Then much to their surprise, she ran down the aisles. Where was she going? The congregation turned to see her disappear out the same front door through which she had just walked.
When I was there in 1995, I saw that the revival fires were still burning. Prior to my arrival, a church member who wore thick glasses and could barely read a large print Bible had come forward for healing.
After praying for her, the pastor (pastor Guillermo) had said, “Now take off your glasses and read this small print Bible.” As she did so, the realization that she had been miraculously healed overwhelmed the woman. Tears streamed down her cheeks. When she went to work the next day, her coworkers were astounded at her healing.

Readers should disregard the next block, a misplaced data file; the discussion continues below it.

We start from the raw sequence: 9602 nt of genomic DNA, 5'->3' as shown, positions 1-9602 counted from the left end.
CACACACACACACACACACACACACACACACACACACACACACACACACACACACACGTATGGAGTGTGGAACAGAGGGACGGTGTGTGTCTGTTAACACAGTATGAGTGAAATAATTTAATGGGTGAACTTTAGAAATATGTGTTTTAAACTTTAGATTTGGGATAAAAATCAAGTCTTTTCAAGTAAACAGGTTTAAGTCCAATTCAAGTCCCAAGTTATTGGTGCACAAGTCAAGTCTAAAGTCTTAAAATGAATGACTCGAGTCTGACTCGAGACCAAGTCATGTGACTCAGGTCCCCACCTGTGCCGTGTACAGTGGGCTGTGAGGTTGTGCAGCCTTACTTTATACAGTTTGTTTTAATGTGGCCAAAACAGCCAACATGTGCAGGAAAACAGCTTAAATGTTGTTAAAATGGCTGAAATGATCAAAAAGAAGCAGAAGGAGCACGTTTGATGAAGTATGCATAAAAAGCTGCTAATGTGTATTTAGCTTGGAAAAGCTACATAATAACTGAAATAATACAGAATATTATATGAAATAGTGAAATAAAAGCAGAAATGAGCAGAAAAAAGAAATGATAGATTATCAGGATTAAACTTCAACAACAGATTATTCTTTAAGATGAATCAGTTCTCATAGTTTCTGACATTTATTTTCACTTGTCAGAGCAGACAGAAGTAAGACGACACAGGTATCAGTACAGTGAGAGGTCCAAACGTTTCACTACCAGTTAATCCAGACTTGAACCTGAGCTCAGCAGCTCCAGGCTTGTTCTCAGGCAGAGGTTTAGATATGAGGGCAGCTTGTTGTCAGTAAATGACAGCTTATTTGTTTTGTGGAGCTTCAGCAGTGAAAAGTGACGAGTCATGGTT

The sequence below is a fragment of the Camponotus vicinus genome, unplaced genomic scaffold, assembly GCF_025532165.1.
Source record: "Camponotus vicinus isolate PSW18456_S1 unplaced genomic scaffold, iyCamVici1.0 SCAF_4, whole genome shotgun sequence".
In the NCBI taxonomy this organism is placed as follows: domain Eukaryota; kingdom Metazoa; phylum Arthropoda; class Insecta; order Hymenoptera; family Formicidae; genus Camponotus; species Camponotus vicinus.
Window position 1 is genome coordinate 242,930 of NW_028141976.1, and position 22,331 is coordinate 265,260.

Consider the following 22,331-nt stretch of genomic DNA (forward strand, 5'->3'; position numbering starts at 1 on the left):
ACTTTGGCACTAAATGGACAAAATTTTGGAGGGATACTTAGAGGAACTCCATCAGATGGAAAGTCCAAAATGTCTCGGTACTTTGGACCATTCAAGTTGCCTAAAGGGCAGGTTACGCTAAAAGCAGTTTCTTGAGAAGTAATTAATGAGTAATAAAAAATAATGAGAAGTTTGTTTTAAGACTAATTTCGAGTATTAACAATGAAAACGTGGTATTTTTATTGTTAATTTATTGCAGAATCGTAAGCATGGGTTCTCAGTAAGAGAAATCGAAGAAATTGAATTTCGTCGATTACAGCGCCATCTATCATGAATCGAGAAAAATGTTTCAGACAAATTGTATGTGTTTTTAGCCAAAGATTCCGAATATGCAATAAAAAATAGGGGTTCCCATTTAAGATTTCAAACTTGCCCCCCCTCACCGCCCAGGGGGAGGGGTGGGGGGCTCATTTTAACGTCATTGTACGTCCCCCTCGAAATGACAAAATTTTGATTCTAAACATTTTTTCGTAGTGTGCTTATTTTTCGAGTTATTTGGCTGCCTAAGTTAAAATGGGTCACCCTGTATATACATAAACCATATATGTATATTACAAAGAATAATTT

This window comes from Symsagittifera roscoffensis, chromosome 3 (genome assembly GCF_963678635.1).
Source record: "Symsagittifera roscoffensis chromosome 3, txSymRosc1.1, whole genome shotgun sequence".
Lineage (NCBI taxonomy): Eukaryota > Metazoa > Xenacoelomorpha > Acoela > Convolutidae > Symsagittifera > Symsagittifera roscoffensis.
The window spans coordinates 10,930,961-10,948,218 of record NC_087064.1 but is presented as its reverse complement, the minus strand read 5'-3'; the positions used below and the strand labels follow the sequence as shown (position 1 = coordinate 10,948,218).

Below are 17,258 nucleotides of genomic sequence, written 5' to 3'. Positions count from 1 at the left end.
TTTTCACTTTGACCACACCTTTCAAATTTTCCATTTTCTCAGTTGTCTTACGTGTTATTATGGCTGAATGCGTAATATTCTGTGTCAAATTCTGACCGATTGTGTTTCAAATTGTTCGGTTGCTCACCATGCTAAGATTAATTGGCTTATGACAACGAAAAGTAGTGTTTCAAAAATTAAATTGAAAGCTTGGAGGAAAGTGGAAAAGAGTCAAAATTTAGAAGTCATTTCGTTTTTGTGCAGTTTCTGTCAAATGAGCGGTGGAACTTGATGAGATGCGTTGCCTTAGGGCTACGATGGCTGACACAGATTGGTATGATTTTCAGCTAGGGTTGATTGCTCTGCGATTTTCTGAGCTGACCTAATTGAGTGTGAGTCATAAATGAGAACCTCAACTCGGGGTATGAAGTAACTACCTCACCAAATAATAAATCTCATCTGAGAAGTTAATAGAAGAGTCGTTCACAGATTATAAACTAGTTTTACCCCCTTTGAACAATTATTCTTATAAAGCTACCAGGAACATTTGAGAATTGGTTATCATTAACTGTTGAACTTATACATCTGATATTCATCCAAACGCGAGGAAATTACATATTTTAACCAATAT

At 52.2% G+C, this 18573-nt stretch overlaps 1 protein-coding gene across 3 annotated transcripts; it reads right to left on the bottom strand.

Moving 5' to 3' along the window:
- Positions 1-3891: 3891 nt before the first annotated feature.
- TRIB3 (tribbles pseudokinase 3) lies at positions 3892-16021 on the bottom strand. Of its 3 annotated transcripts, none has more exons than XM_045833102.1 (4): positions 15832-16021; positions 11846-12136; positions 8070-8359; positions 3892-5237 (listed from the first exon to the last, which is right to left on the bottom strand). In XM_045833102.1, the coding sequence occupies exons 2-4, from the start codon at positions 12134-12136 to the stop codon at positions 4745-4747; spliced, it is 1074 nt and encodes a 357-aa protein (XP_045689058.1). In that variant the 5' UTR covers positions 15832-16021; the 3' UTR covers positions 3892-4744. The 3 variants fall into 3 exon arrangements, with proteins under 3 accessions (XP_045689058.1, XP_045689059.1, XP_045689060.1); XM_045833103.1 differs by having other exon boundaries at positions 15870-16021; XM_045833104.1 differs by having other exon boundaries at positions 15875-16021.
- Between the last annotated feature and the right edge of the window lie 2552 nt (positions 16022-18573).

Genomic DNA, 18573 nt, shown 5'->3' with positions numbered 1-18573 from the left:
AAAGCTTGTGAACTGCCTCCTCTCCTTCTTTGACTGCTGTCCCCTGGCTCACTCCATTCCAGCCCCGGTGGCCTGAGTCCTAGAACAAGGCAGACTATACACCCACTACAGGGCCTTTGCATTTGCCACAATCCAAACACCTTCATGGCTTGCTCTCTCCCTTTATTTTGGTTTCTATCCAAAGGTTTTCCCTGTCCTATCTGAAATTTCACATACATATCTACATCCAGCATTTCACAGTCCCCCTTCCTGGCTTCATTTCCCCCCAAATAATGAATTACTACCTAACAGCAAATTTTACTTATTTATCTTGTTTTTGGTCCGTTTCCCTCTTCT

Guillermo gave me a chance to preach in the church. The place was rocking. People had come expecting to meet God there. They were jumping up and down in time to the praise music, and a number of them banged on tambourines. After preaching, it was time to pray for people.
I observed a woman in a wheel chair up in the front of the church. I told God, “Lord, it would be so neat if you would heal her.” And God replied, “Then you must pray for her.”
So I did. Somehow, however, my prayers seemed to be limp, tepid things, thrown up like old banana peels in the air. Did God want to heal this woman now? I wasn’t hearing anything and didn’t know where to go with it. My prayers were the kind of faithless, fuzzy prayers we tend to pray when we haven’t experienced much of God’s power .